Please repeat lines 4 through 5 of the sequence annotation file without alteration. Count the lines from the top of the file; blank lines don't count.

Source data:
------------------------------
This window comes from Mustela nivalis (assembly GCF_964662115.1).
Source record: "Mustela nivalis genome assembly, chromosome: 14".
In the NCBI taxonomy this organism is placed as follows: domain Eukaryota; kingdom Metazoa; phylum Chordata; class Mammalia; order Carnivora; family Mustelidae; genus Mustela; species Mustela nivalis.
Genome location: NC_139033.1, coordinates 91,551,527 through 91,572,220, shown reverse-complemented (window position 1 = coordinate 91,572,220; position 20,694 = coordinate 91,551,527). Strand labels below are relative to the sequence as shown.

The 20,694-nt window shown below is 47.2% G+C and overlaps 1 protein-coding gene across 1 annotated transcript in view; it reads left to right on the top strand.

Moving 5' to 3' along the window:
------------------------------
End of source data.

Genome location: NC_139033.1, coordinates 91,551,527 through 91,572,220, shown reverse-complemented (window position 1 = coordinate 91,572,220; position 20,694 = coordinate 91,551,527). Strand labels below are relative to the sequence as shown.

The 20,694-nt window shown below is 47.2% G+C and overlaps 1 protein-coding gene across 1 annotated transcript in view; it reads left to right on the top strand.